2019.9.1 fine peopleNow, don’t mistake me, I am NOT saying that there are fine people on both sides. A person can be a child of God and still be a violent perpetrator, a promoter of hate, a living nightmare. But if we are all—including Jephthah and Judas and gunmen—if we are all God’s children, all of the time, there is no one we can write off as evil apart. It is being siblings in God that informs our obligation to creation and our accountability to each other.

2019.9.1 disquietingIn our faith story we hear that we bear some of the likeness of God, not the other way around. Thank God. Because it is faith in that greater than, that more than, that immeasurably different-ness, that not-possible-to-discern-ness, that we can set aside a religion of self-soothing staleness and find the disquieting force for creative change that we need today.

The passage says, “God is greater than our hearts.” God is greater than our hearts angry, hearts numb, hearts dumb, and hearts broken. And that is why, on yet another bloody Sunday, I can still say thanks be to God.

AMEN

On Mass Shootings—Again

Published August 16, 2019 in the Ames Tribune

By Eileen Gebbie

I was near a shooting once.

On Jan. 4, 1996, my best friend and I went to see a movie at a theater in an office building in Portland, Oregon. We walked in to the large, airy atrium and rode the wide-open escalator up several floors. It paralleled a set of stairs. On reaching the theater level, we heard a bang of some kind. We, and a handful of others, looked over a railing and saw people running up a different set of stairs. A woman dropped a bottle of orange juice and didn’t look back. Somebody yelled, “He has a gun!” My friend and I then ran down the stairs next to the escalator, out the doors we had entered, and back to his car. He used a mobile phone to call police and then we waited. We were jittery and confused and wanted to see what would happen next. Then we realized that the gunman could leave the building and we didn’t want to be anywhere nearby if that happened.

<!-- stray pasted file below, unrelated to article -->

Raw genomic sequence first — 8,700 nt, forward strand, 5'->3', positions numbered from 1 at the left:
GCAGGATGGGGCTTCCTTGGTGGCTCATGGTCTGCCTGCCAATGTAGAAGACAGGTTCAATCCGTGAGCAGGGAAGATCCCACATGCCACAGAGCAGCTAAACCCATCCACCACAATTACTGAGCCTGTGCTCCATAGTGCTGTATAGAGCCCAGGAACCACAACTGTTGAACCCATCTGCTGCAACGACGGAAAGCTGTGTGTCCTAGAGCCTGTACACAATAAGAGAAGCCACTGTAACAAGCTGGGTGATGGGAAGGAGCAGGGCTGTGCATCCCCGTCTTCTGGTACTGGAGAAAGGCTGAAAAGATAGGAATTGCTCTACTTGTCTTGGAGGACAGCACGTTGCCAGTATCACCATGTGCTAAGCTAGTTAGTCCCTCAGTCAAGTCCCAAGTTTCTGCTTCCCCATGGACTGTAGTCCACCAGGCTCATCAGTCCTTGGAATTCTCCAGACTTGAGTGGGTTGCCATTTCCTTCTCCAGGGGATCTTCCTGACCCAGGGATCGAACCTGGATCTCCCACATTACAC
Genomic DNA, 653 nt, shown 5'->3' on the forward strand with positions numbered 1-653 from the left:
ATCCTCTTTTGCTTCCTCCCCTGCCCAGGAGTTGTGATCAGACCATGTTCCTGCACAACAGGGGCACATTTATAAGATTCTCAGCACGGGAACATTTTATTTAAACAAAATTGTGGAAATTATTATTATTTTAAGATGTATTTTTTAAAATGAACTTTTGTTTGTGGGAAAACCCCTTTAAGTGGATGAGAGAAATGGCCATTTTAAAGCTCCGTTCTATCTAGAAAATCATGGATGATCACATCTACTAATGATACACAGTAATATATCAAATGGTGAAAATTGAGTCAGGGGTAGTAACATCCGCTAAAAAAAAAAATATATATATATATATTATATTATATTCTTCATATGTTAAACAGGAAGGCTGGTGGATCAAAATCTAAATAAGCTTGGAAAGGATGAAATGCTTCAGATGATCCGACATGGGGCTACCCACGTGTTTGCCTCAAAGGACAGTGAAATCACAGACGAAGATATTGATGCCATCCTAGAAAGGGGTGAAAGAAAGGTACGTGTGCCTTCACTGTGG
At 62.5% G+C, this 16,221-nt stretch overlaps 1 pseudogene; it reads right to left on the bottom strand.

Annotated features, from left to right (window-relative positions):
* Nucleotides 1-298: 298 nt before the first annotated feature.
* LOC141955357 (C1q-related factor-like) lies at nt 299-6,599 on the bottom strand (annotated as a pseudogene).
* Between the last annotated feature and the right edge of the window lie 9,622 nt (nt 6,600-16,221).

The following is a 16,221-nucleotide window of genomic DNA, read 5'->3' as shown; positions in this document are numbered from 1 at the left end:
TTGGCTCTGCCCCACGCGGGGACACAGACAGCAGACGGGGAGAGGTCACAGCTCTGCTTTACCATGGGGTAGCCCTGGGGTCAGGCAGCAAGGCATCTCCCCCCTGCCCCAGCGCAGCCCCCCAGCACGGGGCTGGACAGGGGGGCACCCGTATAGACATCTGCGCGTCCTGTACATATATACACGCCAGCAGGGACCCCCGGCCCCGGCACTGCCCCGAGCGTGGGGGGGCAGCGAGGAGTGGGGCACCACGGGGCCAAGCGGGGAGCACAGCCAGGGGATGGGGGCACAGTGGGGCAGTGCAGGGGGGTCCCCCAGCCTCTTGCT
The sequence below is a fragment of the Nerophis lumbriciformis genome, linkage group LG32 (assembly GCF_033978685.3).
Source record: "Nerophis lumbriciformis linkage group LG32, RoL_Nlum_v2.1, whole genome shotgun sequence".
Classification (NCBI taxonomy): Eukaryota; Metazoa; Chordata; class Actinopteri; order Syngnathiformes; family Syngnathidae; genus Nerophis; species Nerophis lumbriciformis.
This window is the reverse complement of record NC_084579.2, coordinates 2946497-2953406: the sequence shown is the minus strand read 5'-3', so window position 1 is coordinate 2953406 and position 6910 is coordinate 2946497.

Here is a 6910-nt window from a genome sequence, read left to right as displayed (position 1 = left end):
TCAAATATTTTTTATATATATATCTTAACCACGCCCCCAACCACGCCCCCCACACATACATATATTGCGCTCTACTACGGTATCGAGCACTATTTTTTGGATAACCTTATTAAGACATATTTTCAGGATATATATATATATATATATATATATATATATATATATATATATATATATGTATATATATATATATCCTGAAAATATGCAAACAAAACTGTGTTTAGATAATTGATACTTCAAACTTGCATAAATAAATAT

Later we learned that the shooter was angry with someone in the Charles Schwab office on the ground floor. He wounded two people and took two others hostage but eventually surrendered to police.

For years this was a story we told — a wild tale of an unlikely event, an aberration in the social order that we happened to be in the proximity of.

I could not have imagined that 23 years later I would be a pastor of a church regularly imagining who in my congregation would not be able to escape the sanctuary quickly enough should someone start shooting; deciding how to best teach our nursery staff to shelter in place with our babies and toddlers; wondering how to pastor to people who no longer feel safe worshipping with us because of a hate crime earlier this summer; calling the regional FBI office to see if my church is on a white supremacist hit list, such as the one the garlic festival gunman followed; or learning that one of our seniors just last week asked to see the contents of a suspicious-looking backpack that someone brought in.

We are a house of prayer for all people, but now we fear one of those people will enter with an activity very different than prayer in mind.

My mom once told me that she didn’t think she would become a one-issue public health administrator. She went from clinical nursing to nursing administration as the director of a state health department. Then HIV/AIDS hit. Her work in response to that public health crisis segued in her leading a federal government office entirely focused on preventing and combating the virus’s spread. Mom had had one image of her career path but the virus took her on another.